[Ironpython-users] LightweightScopes and scopes in general

Dino Viehland dinov at microsoft.com
Fri Feb 10 22:40:58 CET 2012

We won’t call IDispose on them.  Usually they’ll follow the pattern of implementing IDisposable + having a finalizer so they will eventually release their resources.  Also they can be used with the “with” statement so that their Dispose methods are eagerly called.

From: Igor Brejc [mailto:igor.brejc at gmail.com]
Sent: Friday, February 10, 2012 10:51 AM
To: Dino Viehland
Cc: Jeff Hardy; Ironpython-users at python.org
Subject: Re: [Ironpython-users] LightweightScopes and scopes in general

On Fri, Feb 10, 2012 at 7:46 PM, Dino Viehland <dinov at microsoft.com<mailto:dinov at microsoft.com>> wrote:

Jeff wrote:
> I'm taking a stab off the top of my head based on my limited knowledge of the
> internals, but I do know that debug code is not collectable.
> It's possible that the code itself may be holding references that keep objects
> alive longer than expected.
> I believe if you run the code in a separate AppDomain you can unload the
> AppDomain and the code will be collected, which should take everything else
> with it.
> >
> > I've also tried running in the release mode and turning on the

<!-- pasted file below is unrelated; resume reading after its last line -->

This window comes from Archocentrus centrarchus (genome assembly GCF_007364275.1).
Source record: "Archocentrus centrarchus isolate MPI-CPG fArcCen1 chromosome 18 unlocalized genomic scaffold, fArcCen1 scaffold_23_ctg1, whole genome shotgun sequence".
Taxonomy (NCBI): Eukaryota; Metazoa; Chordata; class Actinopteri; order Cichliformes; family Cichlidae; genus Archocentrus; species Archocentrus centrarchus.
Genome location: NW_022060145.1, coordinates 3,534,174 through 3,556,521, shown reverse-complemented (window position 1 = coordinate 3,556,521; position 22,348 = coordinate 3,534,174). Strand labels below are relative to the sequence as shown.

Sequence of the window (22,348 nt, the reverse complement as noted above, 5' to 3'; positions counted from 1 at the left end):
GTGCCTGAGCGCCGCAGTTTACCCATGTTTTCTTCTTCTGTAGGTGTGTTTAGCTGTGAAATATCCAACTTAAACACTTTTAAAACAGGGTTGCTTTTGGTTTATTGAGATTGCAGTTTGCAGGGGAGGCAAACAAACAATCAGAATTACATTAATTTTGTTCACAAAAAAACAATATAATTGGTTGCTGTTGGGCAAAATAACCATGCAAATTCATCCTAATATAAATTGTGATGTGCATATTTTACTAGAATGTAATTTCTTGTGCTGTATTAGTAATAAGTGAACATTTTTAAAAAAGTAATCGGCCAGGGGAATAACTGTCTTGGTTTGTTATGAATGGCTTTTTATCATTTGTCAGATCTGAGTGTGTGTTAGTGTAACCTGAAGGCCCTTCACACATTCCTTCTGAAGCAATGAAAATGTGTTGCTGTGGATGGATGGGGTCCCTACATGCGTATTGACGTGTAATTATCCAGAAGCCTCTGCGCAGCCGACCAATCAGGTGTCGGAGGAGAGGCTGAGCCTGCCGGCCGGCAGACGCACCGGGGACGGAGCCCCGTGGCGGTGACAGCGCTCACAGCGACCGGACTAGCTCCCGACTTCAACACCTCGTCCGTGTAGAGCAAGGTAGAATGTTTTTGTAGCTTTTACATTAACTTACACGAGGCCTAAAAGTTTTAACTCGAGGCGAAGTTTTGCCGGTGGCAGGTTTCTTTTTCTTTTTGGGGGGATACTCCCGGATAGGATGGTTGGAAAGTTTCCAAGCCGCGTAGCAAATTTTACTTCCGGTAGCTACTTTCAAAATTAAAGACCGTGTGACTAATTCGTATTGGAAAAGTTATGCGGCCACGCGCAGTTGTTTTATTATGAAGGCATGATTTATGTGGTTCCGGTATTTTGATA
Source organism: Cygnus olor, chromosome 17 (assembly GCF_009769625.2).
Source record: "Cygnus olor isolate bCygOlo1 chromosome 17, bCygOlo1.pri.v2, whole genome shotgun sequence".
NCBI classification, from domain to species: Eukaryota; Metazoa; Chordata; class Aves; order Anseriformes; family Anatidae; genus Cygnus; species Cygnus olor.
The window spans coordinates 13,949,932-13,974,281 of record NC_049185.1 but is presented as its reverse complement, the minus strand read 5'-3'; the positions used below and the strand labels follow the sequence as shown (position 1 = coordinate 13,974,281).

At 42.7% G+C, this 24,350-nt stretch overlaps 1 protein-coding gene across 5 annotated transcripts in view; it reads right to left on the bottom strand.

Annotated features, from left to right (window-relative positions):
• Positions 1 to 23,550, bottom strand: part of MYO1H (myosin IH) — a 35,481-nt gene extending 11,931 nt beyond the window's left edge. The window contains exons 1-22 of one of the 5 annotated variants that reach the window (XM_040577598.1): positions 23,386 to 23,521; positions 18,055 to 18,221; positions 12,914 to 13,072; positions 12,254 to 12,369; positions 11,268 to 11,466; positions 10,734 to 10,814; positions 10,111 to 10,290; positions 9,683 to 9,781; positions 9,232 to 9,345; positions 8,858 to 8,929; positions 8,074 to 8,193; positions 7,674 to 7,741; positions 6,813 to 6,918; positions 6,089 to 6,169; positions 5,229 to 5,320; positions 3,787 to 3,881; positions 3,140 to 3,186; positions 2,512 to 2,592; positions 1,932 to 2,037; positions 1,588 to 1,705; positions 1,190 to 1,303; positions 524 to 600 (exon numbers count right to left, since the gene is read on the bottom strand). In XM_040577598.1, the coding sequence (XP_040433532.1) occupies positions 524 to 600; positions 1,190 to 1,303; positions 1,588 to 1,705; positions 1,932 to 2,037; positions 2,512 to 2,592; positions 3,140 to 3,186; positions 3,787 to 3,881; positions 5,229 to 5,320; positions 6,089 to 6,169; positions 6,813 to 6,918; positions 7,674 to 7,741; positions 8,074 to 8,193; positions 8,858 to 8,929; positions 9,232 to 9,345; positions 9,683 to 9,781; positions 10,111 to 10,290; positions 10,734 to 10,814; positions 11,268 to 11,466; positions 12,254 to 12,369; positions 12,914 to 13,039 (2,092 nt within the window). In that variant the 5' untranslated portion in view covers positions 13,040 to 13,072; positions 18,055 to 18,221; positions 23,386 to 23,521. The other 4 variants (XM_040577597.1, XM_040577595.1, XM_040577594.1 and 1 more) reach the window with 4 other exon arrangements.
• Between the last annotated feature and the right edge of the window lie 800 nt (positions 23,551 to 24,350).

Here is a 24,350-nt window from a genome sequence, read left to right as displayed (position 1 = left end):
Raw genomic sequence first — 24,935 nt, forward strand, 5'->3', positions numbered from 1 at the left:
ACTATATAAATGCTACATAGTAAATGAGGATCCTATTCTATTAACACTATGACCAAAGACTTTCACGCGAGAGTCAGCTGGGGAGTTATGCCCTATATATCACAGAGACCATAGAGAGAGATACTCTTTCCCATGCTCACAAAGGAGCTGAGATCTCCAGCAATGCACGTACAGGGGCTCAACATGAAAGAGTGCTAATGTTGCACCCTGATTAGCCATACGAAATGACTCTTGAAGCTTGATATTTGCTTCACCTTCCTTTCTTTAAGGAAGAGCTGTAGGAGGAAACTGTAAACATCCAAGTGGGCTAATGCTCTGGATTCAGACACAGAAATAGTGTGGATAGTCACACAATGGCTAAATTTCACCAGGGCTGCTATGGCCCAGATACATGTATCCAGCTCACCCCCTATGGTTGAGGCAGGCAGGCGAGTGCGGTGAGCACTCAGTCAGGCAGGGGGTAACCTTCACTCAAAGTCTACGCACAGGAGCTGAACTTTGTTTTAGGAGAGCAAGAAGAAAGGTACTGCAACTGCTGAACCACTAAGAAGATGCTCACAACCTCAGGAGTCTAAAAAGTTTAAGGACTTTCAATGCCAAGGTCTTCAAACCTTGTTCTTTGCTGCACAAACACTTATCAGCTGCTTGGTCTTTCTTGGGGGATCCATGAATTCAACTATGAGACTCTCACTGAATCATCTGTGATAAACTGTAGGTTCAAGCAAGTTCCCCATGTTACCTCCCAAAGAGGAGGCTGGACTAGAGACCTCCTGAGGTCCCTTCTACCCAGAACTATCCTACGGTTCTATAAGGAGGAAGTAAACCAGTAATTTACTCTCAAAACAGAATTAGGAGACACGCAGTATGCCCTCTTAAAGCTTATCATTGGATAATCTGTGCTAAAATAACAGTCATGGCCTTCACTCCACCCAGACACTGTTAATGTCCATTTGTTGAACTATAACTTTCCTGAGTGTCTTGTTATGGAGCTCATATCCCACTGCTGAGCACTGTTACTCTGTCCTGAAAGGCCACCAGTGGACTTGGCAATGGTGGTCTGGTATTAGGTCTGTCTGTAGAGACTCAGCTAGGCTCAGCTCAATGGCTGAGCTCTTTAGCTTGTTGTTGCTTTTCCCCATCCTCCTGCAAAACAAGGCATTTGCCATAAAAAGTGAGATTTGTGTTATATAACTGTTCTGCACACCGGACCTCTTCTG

> > options["LightweightScopes"] = true mode, which seems to help. But I
> > cannot find any information about what this option actually does and
> > what happens with the scope variables in general. Any info would be
> appreciated.
> That one I'll have to leave to Dino.
The difference between the different types of scopes just comes down to how
we hold onto global variable and call site objects.

The most efficient way to hold onto these is to use CLR static fields to store the
global variables.  That allows the CLR to generate a direct access to the field and
we can quickly access the global variables.  But it comes at the cost of not being
able to recover the static fields and leaking the values that are stored in there.

The light weight scopes store the variables in a field or an array instead of storing
them in static fields.  To do that we need to pass in the field or close over it and then
on each access we need to do the field or array access (and if it's an array access, it
needs to be bounds checked).  But the end result is that the only thing which is keeping
the global variable / call site objects alive are the delegate which implements the
ScriptCode.  Once the ScriptCode goes away all of those call sites and PythonGlobal
objects can be collected.

So lightweight scopes come at a performance cost, but they are more applicable
Where you're actually re-compiling code regularly.

Thanks for that explanation, Dino.

Another question that pops up: what happens with Disposable objects (like files, GDI+ bitmaps etc.) created within the Py scope (if they are not referenced from the outside)?

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